Rural rabbits seem then to prioritise communication within their social groups. For urban rabbits, with their smaller group sizes but higher population densities, between-group communication seems to be more important; when you have so many neighbours crammed around you, ensuring everyone knows their boundaries becomes crucial. This research provided a novel insight into the alterations man-made habitats can make to animal behavior.
Citizen science: through the looking glass
Citizen science – the collection of data by members of the public in collaboration with professional scientists – has particular potential for the field of ecology. Ecological studies often require data to be collected from far-flung locations over a period of many years; very difficult for a single – or even multiple – research groups to gather. Utilising the wider public can allow the collection of more expansive data sets, with the added benefit of engaging the public in ecological research.
Of course citizen science comes with many challenges, which were discussed in this collection of articles evaluating the success of the UK’s Open Air Laboratories national citizen science network, now approaching its 10th anniversary. What makes lay-people keen to become involved with research, the quality of the data they gather, and the results arising from these studies were among the topics discussed.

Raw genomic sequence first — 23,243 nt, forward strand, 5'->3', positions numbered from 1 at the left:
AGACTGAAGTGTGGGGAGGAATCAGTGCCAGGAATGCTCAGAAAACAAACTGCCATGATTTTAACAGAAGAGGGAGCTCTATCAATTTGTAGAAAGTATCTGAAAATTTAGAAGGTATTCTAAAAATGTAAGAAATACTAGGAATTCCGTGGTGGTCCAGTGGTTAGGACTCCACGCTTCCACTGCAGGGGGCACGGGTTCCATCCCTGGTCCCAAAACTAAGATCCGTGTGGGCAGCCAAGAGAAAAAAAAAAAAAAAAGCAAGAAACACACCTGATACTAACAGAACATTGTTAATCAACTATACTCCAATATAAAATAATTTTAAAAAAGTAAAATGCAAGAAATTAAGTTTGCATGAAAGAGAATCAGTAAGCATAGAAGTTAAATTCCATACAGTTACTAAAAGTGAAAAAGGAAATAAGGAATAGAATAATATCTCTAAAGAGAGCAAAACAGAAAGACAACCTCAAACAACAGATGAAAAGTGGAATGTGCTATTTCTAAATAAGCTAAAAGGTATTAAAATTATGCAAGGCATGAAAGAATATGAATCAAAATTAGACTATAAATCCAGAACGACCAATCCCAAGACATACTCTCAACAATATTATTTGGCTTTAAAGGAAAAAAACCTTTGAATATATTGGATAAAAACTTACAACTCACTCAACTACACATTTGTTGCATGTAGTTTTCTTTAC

Collection organiser Poppy Fraser Lakeman discussed these issues in more detail on our blog.
A cockroach in disguise
Attaphila cockroaches make a living by sneaking into the nests of leaf-cutter ants. These ants farm a fungus that provides an ideal food source for the invading cockroaches. Research led by Volker Nehring and Patrizia d’Ettorre at the University of Copenhagen investigated how the cockroaches steal food from a heavily guarded ant colony without being detected.